Thuja’s have wood that’s soft and light. The wood smells similar to that of Eucalyptus trees but sweeter. The wood of Thuja Green Giants is often used for making chests. Fence posts and rails are commonly made from Thuja poles as well. Another way Thuja wood is commonly used is to make guitar sound boards. Thuja wood is an enjoyable wood to work with because it’s easy to split, light, and resistant to decay. However, my favorite use for Thujas is to plant them so people can watch them take off.
Thuja Green Giants are extremely easy trees to care for. The first step when planting a Thuja is to select a site that receives full to partial sunlight. However, Thujas will grow the quickest if they’re in full sunlight. Six hours of direct sunlight a day will suffice.
Your natural soil will be fine for your Thujas. They can adapt to a huge variety of different soil types ranging from sandy to heavy with clay. Although, they prefer slightly acidic soil they adjust fine to soils that are alkaline and very acidic.
Keep your soil moist, but not soggy or over saturated. Thujas won’t do well if they sit in standing water, so make sure they don’t sit in a low area of your yard where standing water could collect. However, these arborvitaes get thirsty often. Water your Thujas 3 times a month during the summer months, and twice a month during the colder months. If you experience periods of drought or extreme heat water your trees more often.
You can help your soil retain moisture by placing a 3 inch thick layer of mulch around the base of your tree. The mulch will also keep the weeds away and regulate the temperature of your soil. Mulch will keep your soil warm in the winter, and cool in the summer.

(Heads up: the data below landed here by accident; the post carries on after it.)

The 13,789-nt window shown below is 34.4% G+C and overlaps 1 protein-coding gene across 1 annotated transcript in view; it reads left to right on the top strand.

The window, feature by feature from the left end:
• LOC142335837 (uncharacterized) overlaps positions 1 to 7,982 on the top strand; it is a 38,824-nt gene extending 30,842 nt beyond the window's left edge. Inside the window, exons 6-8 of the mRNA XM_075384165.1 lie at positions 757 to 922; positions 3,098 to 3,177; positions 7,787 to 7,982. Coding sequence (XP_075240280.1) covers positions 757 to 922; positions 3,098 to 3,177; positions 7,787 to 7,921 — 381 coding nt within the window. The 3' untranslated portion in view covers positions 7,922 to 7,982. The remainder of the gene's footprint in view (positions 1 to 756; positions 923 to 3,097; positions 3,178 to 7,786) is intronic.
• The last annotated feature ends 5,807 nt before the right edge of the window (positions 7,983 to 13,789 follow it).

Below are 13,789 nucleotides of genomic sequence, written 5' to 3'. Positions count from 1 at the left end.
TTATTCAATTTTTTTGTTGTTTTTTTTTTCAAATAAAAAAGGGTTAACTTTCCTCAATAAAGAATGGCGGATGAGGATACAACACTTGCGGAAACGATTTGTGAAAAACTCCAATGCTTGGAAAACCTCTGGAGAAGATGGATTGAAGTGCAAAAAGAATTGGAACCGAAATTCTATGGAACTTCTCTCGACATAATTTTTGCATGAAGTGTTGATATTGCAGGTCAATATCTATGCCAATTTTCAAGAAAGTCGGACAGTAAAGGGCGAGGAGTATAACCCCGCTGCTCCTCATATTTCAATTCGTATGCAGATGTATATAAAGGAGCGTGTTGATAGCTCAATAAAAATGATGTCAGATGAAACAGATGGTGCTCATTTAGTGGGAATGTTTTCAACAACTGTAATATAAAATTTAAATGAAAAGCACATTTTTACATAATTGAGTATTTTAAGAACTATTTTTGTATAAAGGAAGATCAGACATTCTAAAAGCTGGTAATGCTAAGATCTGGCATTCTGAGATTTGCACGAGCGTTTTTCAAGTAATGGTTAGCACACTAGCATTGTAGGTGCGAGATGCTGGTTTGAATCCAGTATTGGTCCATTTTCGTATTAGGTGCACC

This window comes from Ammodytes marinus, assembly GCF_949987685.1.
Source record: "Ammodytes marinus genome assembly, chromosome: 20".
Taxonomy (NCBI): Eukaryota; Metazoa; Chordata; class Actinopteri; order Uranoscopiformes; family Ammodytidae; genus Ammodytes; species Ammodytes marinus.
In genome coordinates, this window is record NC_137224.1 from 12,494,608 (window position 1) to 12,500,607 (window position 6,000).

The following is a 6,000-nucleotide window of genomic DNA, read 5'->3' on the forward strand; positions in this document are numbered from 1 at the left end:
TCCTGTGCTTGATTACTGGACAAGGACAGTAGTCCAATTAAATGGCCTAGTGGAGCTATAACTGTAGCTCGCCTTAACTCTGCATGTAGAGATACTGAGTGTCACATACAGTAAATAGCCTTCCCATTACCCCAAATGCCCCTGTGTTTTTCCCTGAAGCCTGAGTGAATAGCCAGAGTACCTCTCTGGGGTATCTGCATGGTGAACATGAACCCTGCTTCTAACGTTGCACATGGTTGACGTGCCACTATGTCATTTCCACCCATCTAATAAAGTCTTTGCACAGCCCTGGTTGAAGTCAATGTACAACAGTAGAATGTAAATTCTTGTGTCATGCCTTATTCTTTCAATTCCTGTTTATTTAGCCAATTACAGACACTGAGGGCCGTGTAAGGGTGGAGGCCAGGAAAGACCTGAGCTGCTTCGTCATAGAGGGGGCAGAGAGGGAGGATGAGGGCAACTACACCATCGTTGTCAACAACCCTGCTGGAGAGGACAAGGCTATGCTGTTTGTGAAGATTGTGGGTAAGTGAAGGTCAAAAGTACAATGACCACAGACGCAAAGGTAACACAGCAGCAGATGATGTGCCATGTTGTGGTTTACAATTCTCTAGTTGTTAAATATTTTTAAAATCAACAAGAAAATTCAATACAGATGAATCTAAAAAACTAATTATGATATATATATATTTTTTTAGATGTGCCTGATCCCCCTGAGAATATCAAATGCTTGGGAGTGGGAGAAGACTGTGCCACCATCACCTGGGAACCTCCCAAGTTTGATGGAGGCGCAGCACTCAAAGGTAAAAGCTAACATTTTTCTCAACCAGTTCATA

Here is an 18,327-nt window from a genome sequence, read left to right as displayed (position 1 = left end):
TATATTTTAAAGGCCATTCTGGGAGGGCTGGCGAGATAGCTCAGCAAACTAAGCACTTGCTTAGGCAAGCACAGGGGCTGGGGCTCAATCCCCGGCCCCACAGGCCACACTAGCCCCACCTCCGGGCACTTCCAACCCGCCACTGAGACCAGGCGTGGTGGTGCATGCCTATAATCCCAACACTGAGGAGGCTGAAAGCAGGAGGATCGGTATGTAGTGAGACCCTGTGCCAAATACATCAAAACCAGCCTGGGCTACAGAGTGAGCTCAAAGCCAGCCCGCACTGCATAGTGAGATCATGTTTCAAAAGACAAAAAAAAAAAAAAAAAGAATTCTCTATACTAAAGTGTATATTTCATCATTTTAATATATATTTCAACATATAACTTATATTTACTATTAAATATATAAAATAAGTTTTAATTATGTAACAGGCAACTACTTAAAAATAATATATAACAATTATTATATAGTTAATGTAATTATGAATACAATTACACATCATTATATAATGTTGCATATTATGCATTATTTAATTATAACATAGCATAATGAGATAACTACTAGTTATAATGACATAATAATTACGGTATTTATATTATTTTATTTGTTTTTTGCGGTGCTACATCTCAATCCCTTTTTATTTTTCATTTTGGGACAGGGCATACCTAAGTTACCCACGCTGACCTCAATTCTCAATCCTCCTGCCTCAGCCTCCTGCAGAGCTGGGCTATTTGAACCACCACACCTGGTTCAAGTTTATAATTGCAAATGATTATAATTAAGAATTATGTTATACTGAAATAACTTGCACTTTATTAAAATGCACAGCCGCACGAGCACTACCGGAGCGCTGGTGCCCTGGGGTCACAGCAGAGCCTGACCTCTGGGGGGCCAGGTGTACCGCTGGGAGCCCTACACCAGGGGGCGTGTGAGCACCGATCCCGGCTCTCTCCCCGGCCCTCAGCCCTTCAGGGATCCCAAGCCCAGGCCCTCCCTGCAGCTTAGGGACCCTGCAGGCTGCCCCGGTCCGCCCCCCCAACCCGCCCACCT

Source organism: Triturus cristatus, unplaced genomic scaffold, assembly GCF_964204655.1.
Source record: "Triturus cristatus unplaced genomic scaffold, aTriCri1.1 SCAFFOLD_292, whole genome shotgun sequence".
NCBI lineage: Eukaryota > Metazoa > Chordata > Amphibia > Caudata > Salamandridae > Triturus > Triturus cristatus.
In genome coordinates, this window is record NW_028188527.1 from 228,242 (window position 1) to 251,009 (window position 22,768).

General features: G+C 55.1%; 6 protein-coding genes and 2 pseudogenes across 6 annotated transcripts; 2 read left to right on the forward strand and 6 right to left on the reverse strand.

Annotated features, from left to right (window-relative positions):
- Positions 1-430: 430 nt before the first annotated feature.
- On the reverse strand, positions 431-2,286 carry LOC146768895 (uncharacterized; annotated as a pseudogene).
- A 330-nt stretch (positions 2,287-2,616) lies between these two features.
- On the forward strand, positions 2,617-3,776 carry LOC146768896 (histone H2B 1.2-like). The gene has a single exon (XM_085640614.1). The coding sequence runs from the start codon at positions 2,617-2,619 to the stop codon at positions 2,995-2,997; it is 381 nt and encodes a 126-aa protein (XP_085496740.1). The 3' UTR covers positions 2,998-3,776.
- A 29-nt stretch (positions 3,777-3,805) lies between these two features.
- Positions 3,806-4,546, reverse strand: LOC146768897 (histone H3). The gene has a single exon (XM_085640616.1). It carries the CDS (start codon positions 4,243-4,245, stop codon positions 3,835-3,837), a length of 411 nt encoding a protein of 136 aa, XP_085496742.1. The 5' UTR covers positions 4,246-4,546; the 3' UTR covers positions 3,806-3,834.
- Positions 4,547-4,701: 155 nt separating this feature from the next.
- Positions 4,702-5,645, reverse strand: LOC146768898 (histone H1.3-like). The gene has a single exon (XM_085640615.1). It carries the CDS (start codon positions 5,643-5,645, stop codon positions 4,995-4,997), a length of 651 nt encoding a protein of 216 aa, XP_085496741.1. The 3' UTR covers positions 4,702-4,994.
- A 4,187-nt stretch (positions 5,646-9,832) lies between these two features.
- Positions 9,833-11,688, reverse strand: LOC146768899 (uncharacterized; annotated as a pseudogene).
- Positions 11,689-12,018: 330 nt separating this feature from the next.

It’s easy to tell when Thuja’s aren’t getting enough water, because their needle tips will start to turn brown. Other signs of under watering include yellowing of the foliage, or the foliage will look dull and weak. Signs of over watering include drooping branches as if they’re too heavy for the tree and discoloration of the branches.
Thuja Green Giants often don’t need to be fertilized. Although, you can give your Thujas a boost once or twice a year with a well-balanced slow release fertilizer like formula 10-10-10 or 14-14-14. If you choose to fertilize your Thujas do so in the early spring after the final frost of the season or in the early fall.
No pruning is required for Thuja Green Giants. They’ll quickly reach their massive heights if left untouched. You can promote wider growth that spreads out into a bushier formation vs the tree’s natural pyramidal shape by cutting back about a third of the tree’s central leader. With hand pruners or shears you can cut and shape your Thujas as desired. You can even keep them in a hedge that’s flat across the top, as long as its width is at least 6 inches wide. Just remember that these are fast growing and may need regular pruning and attention to be kept a certain shape.
All About That Thuja
Whether you have one thuja planted alone, or 5 or more planted in a row remember that it’s one popular privacy tree. It quickly soars to massive heights to block neighbors out. Thujas also have beautiful soft foliage that attracts the eye. They’re a low maintenance tough tree with native varieties to in many different countries. We’re sure that you’ve noticed a few around your neighborhood before, but you can bring the beauty into your own back yard.